Brief psychodynamic therapists incorporate an ironic posture insofar as they strive to discern hidden meanings, to uncover the unacceptable wish or feeling behind the defense. Like psychoanalysts, they adopt an attitude of suspicion towards the patient’s statements, taking nothing for granted. They challenge the patient’s illusions, although not in as thoroughgoing a way as in psychoanalysis. The greater activity and dialogic nature of BPT, however, may tend to obscure the recognition of irony on the therapist’s part. Also, since brief dynamic therapy is not open-ended and inherently interminable, it deliberately limits the possibility of uncovering multiple meanings and the layers of personality processes.

In this connection, Kupers (1986) has discussed the loss in BPT of protracted self-reflection. It is this quality of psychoanalytic therapy which Habermas (1971) has referred to as emancipatory. It is the ability to get beyond superficial and mystifying appearances to the deeper levels of personal or social truth. The more that brief therapy is narrowly technical, adjustive, or purely clinical, the more conformist it becomes. To the extent that BPT limits self-reflection, the possibility for unfettered exploration leading to radical criticism of self and society is compromised.

The tragic outlook is present in BPT as it is in most forms of psychoanalytic therapy. Its theoretical base is similar, as are some of its modes of intervention. Ironically, BPT is both more tragic and more comic than long-term psychoanalytic therapy. It is more tragic in that it often settles for circumscribed gain at the expense of fuller character analysis and broader structural change. It sets limits on what is possible by virtue of its brevity, focus, and goal setting. The practice of brief psychodynamic therapy recognizes the difficulty if not impossibility of transforming patients in the miraculous and thorough way they often hope for when seeking treatment. It accepts the limitations of both inner and outer resources for the task at hand.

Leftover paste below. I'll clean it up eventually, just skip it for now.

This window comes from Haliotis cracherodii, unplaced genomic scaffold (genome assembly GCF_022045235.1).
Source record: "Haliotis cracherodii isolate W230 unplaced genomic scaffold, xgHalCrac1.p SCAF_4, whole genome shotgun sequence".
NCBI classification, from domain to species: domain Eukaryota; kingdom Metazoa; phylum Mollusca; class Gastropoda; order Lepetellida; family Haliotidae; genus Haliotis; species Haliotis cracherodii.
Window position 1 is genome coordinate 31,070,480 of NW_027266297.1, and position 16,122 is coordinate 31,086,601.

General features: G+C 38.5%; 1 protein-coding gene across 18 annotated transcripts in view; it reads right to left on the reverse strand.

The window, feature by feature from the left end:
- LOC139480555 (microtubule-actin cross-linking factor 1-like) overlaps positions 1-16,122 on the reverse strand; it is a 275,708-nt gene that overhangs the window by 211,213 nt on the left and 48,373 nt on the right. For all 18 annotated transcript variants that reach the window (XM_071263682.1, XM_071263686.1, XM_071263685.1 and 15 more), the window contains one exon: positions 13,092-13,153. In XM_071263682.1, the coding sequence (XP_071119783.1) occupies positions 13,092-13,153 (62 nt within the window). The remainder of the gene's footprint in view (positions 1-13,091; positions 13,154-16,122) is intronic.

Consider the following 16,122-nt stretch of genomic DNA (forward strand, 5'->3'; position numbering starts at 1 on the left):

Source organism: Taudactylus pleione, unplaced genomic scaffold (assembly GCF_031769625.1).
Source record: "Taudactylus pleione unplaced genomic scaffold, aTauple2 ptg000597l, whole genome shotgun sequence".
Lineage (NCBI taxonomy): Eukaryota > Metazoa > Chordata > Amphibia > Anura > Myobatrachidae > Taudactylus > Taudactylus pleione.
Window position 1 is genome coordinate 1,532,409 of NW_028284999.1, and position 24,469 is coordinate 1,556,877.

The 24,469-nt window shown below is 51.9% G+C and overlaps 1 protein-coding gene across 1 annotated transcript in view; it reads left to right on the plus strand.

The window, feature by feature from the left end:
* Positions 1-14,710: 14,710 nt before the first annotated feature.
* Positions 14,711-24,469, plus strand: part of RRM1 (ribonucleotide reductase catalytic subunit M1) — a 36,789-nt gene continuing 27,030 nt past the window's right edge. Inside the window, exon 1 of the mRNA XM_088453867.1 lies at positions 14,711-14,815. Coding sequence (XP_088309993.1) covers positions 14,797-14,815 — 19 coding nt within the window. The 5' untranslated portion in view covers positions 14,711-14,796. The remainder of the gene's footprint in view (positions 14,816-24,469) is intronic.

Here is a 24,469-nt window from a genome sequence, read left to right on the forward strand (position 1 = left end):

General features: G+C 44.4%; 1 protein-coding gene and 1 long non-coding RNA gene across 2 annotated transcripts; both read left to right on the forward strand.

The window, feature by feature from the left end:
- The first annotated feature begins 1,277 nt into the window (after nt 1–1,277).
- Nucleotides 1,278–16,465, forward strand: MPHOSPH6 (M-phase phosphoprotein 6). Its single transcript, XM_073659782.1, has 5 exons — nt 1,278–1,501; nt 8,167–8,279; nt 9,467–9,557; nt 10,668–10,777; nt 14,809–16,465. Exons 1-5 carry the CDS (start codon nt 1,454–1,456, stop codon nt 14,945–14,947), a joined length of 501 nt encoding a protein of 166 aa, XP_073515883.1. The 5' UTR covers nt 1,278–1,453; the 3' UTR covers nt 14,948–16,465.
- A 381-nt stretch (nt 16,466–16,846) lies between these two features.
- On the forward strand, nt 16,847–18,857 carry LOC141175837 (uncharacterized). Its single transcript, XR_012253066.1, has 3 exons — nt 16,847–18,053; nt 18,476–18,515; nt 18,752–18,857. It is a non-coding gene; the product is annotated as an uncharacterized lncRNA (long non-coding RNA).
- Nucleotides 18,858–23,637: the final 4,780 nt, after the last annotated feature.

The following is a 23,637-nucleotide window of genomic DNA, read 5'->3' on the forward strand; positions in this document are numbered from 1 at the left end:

Brief psychodynamic therapy is also more comic in outlook than traditional psychoanalytic therapy. The brief therapist approaches therapy in a hopeful and optimistic spirit. To formulate a focus is to regard client problems as comprehensible, definable, and predictable. The time limit conveys a message to clients that some problems are, after all, resolvable or ameliorable in a finite time period, thereby highlighting the potential for human change and improvement. The need for separation, however, returns the person to the tragic vision at the end of therapy. Nevertheless, even at this point the therapist conveys confidence that the client can examine separation fears, go through with termination, and cope with these fears.

The therapist’s heightened activity in BPT is also more consonant with the comic and romantic visions’ stress on problem solving and action, versus the more contemplative and reflective stance of the psychoanalytic therapist within ironic and tragic views. Insofar as brief therapies incorporate behaviorally based elements, they take on even more of the coloring of the comic vision. To the extent that specific goals are set and aimed for in brief therapy, it is more comic in thrust than tragic.

For the practitioner whose major mode of practice is long-term therapy, an adjustment in vision of reality is required to conduct BPT. There is enough similarity between long and short- term modes, however, that the shift is not a totally radical one, but it is a significant shift nevertheless. Integrative therapies each have their own mix of visions of reality as well. By remaining aware of the characteristics of each vision, one may more readily construct a therapy--short or long term, integrative or eclectic-- that contains the mix of visions one is striving to achieve.



Andrews, J. D. W. (1989). Integrating visions of reality: Interpersonal diagnosis and the existential vision. American Psychologist, 44, 803-817.

Breuer, J., & Freud, S. (1895). Studies on hysteria. Standard Edition, 2, 1-305. London: Hogarth Press, 1955.